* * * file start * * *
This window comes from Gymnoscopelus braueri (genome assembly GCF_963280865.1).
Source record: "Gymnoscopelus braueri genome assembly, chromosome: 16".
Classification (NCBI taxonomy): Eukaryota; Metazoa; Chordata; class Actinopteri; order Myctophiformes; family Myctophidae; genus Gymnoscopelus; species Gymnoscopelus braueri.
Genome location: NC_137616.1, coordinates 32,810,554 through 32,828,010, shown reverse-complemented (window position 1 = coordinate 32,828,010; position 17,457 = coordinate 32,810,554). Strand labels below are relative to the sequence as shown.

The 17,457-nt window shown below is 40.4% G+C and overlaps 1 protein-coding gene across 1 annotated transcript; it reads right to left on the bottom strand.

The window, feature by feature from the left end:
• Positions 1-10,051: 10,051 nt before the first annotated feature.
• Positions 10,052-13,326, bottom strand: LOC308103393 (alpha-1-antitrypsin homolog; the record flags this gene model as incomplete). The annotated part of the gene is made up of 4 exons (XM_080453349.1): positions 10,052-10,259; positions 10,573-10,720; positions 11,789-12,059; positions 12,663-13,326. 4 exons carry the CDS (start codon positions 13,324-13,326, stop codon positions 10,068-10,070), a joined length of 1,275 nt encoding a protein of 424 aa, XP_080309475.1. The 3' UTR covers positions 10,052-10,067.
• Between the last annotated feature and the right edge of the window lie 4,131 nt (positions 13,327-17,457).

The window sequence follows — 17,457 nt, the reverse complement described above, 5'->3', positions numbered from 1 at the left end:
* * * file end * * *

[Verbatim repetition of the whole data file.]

This window comes from Gymnoscopelus braueri (genome assembly GCF_963280865.1).
Source record: "Gymnoscopelus braueri genome assembly, chromosome: 16".
Classification (NCBI taxonomy): Eukaryota; Metazoa; Chordata; class Actinopteri; order Myctophiformes; family Myctophidae; genus Gymnoscopelus; species Gymnoscopelus braueri.
Genome location: NC_137616.1, coordinates 32,810,554 through 32,828,010, shown reverse-complemented (window position 1 = coordinate 32,828,010; position 17,457 = coordinate 32,810,554). Strand labels below are relative to the sequence as shown.

The 17,457-nt window shown below is 40.4% G+C and overlaps 1 protein-coding gene across 1 annotated transcript; it reads right to left on the bottom strand.

The window, feature by feature from the left end:
• Positions 1-10,051: 10,051 nt before the first annotated feature.
• Positions 10,052-13,326, bottom strand: LOC308103393 (alpha-1-antitrypsin homolog; the record flags this gene model as incomplete). The annotated part of the gene is made up of 4 exons (XM_080453349.1): positions 10,052-10,259; positions 10,573-10,720; positions 11,789-12,059; positions 12,663-13,326. 4 exons carry the CDS (start codon positions 13,324-13,326, stop codon positions 10,068-10,070), a joined length of 1,275 nt encoding a protein of 424 aa, XP_080309475.1. The 3' UTR covers positions 10,052-10,067.
• Between the last annotated feature and the right edge of the window lie 4,131 nt (positions 13,327-17,457).

The window sequence follows — 17,457 nt, the reverse complement described above, 5'->3', positions numbered from 1 at the left end: